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Kent Council delayed investigation of elderly man’s injury in care home
Kent County Council delayed in investigating how an elderly man came to be seriously injured during an altercation with another resident of his care home. The man died in hospital a few days later.
In her report, issued recently (19 October 2012), Local Government Ombudsman Anne Seex says that “the Council’s three failures to investigate the incident caused the man’s daughter significant injustice. She had to wait for more than a year for an answer to whether her father’s death could have been prevented. This has caused her significant distress.”
Mr B lived in a residential care home, where his care was arranged and paid for by the Council. One day he had an altercation with another resident, Mr K. Both men fell to the floor. Mr K suffered a minor head injury and Mr B a broken hip. They went into hospital by ambulance. Mr B underwent surgery but failed to regain full consciousness. He died 11 days later of pneumonia.
Mr B’s daughter. Mrs B, complained that the Council did not properly investigate how the incident came about, failed to keep her father safe, and gave her wrong information.
It took a safeguarding investigation, a complaints investigation, an internal Council investigation, and a complaint to the Ombudsman, before a second internal Council investigation properly looked at whether the incident involving Mrs B’s father could have been avoided.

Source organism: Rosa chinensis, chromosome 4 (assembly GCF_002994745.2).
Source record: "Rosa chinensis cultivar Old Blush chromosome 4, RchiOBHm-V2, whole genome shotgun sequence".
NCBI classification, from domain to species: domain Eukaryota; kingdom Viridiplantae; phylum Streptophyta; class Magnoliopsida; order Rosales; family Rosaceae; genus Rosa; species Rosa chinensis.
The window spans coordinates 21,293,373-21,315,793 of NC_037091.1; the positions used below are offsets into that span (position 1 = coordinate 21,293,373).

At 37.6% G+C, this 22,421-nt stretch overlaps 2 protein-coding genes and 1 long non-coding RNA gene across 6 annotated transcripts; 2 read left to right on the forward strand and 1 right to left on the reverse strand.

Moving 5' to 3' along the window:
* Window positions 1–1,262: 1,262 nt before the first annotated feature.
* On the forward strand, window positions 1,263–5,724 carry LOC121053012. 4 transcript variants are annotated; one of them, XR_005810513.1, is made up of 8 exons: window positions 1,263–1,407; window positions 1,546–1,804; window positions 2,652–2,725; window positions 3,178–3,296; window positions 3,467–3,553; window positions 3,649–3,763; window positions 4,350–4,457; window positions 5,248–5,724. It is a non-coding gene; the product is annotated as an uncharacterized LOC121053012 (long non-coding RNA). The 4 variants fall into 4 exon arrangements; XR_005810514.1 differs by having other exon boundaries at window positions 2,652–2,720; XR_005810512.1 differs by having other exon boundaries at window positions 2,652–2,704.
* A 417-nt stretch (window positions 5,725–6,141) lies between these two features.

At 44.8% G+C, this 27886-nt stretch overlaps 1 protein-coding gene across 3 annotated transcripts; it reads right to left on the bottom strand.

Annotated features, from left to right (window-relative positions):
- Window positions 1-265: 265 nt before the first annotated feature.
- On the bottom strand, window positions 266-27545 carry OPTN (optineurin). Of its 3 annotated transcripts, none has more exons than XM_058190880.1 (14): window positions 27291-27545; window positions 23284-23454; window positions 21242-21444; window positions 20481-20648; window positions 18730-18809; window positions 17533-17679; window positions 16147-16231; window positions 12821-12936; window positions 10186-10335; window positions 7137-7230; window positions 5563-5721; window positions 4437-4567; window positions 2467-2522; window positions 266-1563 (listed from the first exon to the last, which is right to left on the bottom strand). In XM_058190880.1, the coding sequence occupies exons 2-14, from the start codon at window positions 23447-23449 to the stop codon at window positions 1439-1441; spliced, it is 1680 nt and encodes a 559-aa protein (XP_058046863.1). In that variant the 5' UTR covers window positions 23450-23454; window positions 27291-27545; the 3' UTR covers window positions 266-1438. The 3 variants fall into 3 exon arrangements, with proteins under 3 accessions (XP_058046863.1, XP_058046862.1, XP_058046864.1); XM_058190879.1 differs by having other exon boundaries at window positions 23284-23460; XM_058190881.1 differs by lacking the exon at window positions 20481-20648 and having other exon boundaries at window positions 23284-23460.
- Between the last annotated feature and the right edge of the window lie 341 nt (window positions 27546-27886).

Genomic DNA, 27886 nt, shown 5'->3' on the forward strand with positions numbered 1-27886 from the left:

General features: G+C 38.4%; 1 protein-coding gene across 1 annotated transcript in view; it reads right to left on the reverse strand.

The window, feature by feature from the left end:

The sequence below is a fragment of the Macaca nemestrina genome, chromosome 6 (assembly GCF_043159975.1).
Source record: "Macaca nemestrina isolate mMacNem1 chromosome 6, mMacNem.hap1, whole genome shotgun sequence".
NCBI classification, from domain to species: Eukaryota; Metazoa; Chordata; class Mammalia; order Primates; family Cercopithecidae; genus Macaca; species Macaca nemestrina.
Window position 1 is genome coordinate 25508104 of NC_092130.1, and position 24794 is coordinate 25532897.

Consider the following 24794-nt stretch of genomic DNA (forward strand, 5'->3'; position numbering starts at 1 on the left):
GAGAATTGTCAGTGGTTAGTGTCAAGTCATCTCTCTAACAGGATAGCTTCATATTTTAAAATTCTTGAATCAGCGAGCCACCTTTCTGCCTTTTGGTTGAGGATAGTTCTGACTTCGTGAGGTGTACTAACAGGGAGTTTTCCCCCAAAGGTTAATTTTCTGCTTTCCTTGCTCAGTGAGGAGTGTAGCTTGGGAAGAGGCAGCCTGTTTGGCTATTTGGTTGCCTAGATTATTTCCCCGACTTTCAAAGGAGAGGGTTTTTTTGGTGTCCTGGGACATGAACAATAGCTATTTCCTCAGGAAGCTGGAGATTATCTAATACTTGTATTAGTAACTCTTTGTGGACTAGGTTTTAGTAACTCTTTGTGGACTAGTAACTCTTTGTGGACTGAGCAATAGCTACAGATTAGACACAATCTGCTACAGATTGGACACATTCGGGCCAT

The Ombudsman commended the Council’s second internal investigation, which found serious cause for concern, notably that the previous investigations had not uncovered relevant evidence or identified the home’s failure to assess the risk or manage the situation. Also, the home had not raised a safeguarding alert when it should have done, and had inadequate risk assessment and management.
The Ombudsman recommends that the Council should:
pay Mrs B £5,000 to recognise the injustice of her justified feeling that her father’s death could have been avoided, and distress caused during the year she waited for a credible investigation
pay her a further £1,000 to recognise that it was her efforts that enabled it to identify systemic weaknesses in parts of its adult care service, and
provide up to £1,500 for Mrs B to choose a memorial to her father.
The Council has begun to review and improve the way it monitors the quality of care when it has arranged for people to have residential care. The Ombudsman recommends that elected councillors should monitor the reviews and system developments.
Report ref no 11 009 473
Note: For the Ombudsman’s purposes, the law says that when a Council exercises a function through an arrangement with another person, their actions are taken on behalf of the Council and in the exercise of its function. The Council arranged for Mr B to be cared for in the home. It did this to discharge its duty to him under Section 21(a) of the National Assistance Act 1948. The home’s actions were, therefore, on behalf of the Council and in the exercise of its functions.